Corvettes in a cave: applying geophysics to a classic car tragedy

February 12, 2014, was a tragic day for Corvette lovers around the world. Shortly after 5:30am, surveillance cameras inside the National Corvette Museum in Bowling Green, Kentucky, USA, captured stunning footage of a sinkhole opening up and swallowing eight classic Corvette cars.

Although sometimes heartbreaking and rarely recorded on video, sinkhole collapses are not uncommon in this part of south-central Kentucky. The area is known for its karst topography, characterised by sinkholes and caves formed when limestone is eroded by groundwater dissolution. The world's longest known cave system, Mammoth Cave, is just a short drive away from the museum.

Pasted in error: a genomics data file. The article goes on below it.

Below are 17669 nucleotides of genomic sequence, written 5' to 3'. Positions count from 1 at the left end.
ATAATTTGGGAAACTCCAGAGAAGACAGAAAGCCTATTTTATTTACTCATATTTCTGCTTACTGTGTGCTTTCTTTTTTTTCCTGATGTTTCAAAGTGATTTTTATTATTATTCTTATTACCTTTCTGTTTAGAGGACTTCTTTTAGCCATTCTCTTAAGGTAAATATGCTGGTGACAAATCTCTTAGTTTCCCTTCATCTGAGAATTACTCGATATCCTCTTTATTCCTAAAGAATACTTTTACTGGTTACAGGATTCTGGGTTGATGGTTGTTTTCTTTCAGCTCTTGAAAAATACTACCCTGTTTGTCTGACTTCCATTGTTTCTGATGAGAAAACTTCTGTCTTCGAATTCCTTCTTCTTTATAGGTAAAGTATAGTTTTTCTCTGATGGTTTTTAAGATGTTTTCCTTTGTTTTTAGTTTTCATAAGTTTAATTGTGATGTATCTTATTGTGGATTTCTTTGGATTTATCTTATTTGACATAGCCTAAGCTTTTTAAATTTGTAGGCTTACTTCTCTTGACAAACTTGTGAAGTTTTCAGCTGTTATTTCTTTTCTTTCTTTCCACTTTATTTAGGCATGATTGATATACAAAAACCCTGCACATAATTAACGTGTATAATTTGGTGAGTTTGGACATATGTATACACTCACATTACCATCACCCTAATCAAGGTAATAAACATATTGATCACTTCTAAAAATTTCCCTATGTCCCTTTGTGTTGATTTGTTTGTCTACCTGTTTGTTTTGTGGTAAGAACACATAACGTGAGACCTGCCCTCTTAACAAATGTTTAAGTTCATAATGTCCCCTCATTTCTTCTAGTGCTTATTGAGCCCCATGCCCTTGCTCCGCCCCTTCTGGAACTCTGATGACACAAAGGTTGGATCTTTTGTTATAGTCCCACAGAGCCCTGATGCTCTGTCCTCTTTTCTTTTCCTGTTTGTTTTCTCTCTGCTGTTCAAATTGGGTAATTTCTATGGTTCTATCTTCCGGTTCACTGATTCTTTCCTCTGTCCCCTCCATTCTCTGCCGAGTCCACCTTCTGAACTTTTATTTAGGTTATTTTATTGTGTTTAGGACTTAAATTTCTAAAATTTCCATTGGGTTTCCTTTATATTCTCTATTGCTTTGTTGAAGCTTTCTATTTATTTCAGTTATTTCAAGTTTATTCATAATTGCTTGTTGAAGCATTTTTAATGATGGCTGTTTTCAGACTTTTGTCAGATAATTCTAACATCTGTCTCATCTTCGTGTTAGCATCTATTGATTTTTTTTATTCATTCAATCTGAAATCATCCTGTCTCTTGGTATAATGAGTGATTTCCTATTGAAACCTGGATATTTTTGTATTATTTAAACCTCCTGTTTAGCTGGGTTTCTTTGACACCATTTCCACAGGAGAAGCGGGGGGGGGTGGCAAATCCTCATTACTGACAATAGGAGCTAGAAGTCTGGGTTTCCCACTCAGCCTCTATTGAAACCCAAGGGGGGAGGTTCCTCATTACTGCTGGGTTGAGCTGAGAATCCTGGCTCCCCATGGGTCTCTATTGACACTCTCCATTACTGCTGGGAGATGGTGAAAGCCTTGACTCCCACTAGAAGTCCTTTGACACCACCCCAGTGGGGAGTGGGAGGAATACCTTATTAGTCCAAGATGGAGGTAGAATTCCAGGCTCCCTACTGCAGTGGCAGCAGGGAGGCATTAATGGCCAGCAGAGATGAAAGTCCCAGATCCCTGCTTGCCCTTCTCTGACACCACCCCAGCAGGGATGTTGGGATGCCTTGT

Within hours of the disaster occurring, a team of museum staff, general contractors, geotechnical and civil engineers, karst scientists, and Corvette enthusiasts had assembled onsite to survey the damage and guide the recovery.

Geologist, and cave enthusiast, Brian Ham, was a member of the EnSafe team engaged to design and conduct a geophysical survey to map the extent of the collapse. 

Read the Earth Explorer article to learn how the team used 2D microgravity combined with a high-resolution cave survey, drilling information and geologic data to create a detailed model of the collapse that assisted with geotechnical remediation of the site.

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